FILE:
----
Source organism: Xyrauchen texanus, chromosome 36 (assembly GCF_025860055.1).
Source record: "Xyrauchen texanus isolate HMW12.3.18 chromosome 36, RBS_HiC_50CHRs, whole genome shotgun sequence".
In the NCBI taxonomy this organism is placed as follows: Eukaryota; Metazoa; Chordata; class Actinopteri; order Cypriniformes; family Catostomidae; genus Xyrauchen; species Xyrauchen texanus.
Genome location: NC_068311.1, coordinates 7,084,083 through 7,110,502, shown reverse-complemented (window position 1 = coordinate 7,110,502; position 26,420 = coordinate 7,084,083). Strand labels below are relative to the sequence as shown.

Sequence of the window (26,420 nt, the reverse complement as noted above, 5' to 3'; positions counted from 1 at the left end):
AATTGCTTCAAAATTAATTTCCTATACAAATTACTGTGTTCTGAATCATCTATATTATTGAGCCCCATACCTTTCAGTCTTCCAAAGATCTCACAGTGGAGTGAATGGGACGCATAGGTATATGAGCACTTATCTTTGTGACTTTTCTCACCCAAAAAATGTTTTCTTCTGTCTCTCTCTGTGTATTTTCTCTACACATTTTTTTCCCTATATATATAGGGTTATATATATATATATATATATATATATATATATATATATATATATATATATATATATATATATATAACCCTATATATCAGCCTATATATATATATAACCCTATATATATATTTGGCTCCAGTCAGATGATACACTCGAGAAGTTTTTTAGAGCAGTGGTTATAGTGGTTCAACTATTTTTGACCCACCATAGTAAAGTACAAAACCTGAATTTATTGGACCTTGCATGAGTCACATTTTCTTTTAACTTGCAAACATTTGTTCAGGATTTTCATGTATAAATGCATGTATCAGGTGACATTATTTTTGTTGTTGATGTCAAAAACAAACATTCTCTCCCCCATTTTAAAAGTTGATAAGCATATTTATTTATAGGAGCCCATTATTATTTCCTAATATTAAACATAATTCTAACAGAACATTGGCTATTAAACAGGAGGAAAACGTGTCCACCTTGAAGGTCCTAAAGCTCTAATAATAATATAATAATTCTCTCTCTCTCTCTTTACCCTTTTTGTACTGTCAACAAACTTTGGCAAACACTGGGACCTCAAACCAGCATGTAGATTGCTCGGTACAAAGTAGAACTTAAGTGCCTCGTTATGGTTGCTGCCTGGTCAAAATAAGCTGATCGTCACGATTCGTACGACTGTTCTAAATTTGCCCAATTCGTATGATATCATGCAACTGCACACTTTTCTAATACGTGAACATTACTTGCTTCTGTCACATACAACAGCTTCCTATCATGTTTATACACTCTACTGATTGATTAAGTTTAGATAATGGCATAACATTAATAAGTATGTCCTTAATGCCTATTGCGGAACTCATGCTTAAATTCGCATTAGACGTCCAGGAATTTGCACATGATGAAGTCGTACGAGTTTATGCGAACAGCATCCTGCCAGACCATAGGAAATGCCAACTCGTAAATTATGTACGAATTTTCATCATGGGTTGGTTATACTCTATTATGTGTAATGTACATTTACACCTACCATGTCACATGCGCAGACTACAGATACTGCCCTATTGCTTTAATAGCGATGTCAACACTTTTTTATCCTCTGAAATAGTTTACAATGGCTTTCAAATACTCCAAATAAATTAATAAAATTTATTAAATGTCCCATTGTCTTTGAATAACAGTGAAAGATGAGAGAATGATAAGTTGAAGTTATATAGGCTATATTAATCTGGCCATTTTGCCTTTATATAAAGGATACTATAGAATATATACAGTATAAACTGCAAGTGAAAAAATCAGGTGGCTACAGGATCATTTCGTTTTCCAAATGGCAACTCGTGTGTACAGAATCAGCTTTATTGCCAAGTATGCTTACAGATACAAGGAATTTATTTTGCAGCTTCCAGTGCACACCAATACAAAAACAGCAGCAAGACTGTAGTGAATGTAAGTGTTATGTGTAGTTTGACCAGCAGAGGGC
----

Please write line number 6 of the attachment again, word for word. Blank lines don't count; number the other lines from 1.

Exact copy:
AATTGCTTCAAAATTAATTTCCTATACAAATTACTGTGTTCTGAATCATCTATATTATTGAGCCCCATACCTTTCAGTCTTCCAAAGATCTCACAGTGGAGTGAATGGGACGCATAGGTATATGAGCACTTATCTTTGTGACTTTTCTCACCCAAAAAATGTTTTCTTCTGTCTCTCTCTGTGTATTTTCTCTACACATTTTTTTCCCTATATATATAGGGTTATATATATATATATATATATATATATATATATATATATATATATATATATATATATATATATATAACCCTATATATCAGCCTATATATATATATAACCCTATATATATATTTGGCTCCAGTCAGATGATACACTCGAGAAGTTTTTTAGAGCAGTGGTTATAGTGGTTCAACTATTTTTGACCCACCATAGTAAAGTACAAAACCTGAATTTATTGGACCTTGCATGAGTCACATTTTCTTTTAACTTGCAAACATTTGTTCAGGATTTTCATGTATAAATGCATGTATCAGGTGACATTATTTTTGTTGTTGATGTCAAAAACAAACATTCTCTCCCCCATTTTAAAAGTTGATAAGCATATTTATTTATAGGAGCCCATTATTATTTCCTAATATTAAACATAATTCTAACAGAACATTGGCTATTAAACAGGAGGAAAACGTGTCCACCTTGAAGGTCCTAAAGCTCTAATAATAATATAATAATTCTCTCTCTCTCTCTTTACCCTTTTTGTACTGTCAACAAACTTTGGCAAACACTGGGACCTCAAACCAGCATGTAGATTGCTCGGTACAAAGTAGAACTTAAGTGCCTCGTTATGGTTGCTGCCTGGTCAAAATAAGCTGATCGTCACGATTCGTACGACTGTTCTAAATTTGCCCAATTCGTATGATATCATGCAACTGCACACTTTTCTAATACGTGAACATTACTTGCTTCTGTCACATACAACAGCTTCCTATCATGTTTATACACTCTACTGATTGATTAAGTTTAGATAATGGCATAACATTAATAAGTATGTCCTTAATGCCTATTGCGGAACTCATGCTTAAATTCGCATTAGACGTCCAGGAATTTGCACATGATGAAGTCGTACGAGTTTATGCGAACAGCATCCTGCCAGACCATAGGAAATGCCAACTCGTAAATTATGTACGAATTTTCATCATGGGTTGGTTATACTCTATTATGTGTAATGTACATTTACACCTACCATGTCACATGCGCAGACTACAGATACTGCCCTATTGCTTTAATAGCGATGTCAACACTTTTTTATCCTCTGAAATAGTTTACAATGGCTTTCAAATACTCCAAATAAATTAATAAAATTTATTAAATGTCCCATTGTCTTTGAATAACAGTGAAAGATGAGAGAATGATAAGTTGAAGTTATATAGGCTATATTAATCTGGCCATTTTGCCTTTATATAAAGGATACTATAGAATATATACAGTATAAACTGCAAGTGAAAAAATCAGGTGGCTACAGGATCATTTCGTTTTCCAAATGGCAACTCGTGTGTACAGAATCAGCTTTATTGCCAAGTATGCTTACAGATACAAGGAATTTATTTTGCAGCTTCCAGTGCACACCAATACAAAAACAGCAGCAAGACTGTAGTGAATGTAAGTGTTATGTGTAGTTTGACCAGCAGAGGGC